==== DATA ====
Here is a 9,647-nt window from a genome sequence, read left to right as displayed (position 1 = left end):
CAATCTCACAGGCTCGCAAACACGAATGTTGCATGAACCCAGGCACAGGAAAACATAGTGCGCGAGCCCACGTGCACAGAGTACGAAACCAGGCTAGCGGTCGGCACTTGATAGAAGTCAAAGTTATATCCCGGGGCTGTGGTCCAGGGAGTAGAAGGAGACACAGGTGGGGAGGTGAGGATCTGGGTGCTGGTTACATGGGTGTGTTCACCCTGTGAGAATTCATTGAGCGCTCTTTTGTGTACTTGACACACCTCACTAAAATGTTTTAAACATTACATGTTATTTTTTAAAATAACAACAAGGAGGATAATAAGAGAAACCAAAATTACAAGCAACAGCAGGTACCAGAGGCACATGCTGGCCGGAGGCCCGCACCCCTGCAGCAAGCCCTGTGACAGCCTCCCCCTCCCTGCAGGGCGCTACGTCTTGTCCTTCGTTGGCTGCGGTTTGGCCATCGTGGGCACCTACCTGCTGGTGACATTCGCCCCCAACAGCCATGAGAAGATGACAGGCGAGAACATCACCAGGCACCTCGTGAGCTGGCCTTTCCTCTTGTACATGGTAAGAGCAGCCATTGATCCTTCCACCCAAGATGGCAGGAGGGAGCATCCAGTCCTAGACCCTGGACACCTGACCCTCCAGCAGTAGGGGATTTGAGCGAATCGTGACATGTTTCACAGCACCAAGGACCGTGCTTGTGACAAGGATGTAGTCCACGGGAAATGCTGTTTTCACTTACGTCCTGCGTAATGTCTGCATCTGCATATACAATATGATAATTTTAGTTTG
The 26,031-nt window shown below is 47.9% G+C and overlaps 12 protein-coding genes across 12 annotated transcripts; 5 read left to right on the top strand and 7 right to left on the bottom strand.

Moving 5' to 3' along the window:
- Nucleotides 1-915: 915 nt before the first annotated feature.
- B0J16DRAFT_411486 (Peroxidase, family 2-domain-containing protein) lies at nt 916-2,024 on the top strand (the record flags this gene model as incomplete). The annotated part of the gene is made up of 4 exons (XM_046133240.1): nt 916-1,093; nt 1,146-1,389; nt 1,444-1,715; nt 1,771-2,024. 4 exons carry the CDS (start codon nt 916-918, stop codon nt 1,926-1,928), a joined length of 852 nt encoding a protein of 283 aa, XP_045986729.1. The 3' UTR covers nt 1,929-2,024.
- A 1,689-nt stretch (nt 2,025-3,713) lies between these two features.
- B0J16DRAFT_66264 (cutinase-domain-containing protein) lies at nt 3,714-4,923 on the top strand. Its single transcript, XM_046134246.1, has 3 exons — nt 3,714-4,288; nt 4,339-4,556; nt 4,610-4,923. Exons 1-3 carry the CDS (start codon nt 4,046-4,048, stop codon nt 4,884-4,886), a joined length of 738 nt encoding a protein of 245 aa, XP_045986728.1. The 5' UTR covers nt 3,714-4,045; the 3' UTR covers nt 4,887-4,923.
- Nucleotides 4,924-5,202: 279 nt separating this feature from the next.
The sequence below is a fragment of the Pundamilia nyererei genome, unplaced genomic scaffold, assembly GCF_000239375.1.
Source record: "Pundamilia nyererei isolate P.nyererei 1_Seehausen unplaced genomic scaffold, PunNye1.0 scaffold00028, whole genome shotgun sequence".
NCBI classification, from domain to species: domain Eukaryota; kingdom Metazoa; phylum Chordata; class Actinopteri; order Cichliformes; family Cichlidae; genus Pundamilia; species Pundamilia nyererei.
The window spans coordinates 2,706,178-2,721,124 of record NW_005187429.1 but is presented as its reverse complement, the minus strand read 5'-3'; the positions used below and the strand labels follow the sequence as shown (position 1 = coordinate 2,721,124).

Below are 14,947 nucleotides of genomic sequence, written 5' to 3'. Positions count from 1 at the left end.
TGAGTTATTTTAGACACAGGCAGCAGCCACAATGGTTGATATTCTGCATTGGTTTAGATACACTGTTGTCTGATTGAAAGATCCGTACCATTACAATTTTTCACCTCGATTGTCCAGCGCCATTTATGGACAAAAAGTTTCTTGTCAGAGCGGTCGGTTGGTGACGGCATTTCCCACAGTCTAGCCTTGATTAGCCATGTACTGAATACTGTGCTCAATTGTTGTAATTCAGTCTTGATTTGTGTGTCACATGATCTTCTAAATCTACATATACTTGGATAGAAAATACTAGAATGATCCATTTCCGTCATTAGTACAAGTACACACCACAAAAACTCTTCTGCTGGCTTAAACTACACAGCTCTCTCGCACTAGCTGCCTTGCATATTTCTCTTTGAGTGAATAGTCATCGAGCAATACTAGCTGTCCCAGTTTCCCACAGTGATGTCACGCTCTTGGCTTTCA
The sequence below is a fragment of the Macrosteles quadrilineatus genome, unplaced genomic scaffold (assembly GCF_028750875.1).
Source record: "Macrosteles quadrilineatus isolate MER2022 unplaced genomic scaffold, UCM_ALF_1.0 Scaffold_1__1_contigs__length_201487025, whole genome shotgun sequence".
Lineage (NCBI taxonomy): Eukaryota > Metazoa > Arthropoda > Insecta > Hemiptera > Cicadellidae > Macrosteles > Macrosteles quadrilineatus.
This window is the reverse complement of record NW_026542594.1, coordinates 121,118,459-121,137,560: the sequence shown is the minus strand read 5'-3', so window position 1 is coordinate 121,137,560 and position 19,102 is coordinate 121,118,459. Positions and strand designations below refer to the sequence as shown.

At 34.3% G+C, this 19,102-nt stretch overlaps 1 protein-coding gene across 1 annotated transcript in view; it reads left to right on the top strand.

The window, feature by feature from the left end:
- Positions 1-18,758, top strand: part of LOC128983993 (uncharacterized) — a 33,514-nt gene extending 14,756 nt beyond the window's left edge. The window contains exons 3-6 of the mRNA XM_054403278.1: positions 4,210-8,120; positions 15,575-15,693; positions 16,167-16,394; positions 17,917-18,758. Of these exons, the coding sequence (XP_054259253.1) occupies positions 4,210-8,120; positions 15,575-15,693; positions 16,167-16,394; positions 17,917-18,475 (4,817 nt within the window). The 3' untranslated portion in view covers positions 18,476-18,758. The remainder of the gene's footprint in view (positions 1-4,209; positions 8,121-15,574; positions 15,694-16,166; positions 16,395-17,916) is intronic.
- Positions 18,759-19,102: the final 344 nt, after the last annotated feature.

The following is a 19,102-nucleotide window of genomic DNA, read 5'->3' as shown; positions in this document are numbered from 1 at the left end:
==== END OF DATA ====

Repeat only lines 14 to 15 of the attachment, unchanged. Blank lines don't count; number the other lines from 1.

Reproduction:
Below are 14,947 nucleotides of genomic sequence, written 5' to 3'. Positions count from 1 at the left end.
TGAGTTATTTTAGACACAGGCAGCAGCCACAATGGTTGATATTCTGCATTGGTTTAGATACACTGTTGTCTGATTGAAAGATCCGTACCATTACAATTTTTCACCTCGATTGTCCAGCGCCATTTATGGACAAAAAGTTTCTTGTCAGAGCGGTCGGTTGGTGACGGCATTTCCCACAGTCTAGCCTTGATTAGCCATGTACTGAATACTGTGCTCAATTGTTGTAATTCAGTCTTGATTTGTGTGTCACATGATCTTCTAAATCTACATATACTTGGATAGAAAATACTAGAATGATCCATTTCCGTCATTAGTACAAGTACACACCACAAAAACTCTTCTGCTGGCTTAAACTACACAGCTCTCTCGCACTAGCTGCCTTGCATATTTCTCTTTGAGTGAATAGTCATCGAGCAATACTAGCTGTCCCAGTTTCCCACAGTGATGTCACGCTCTTGGCTTTCA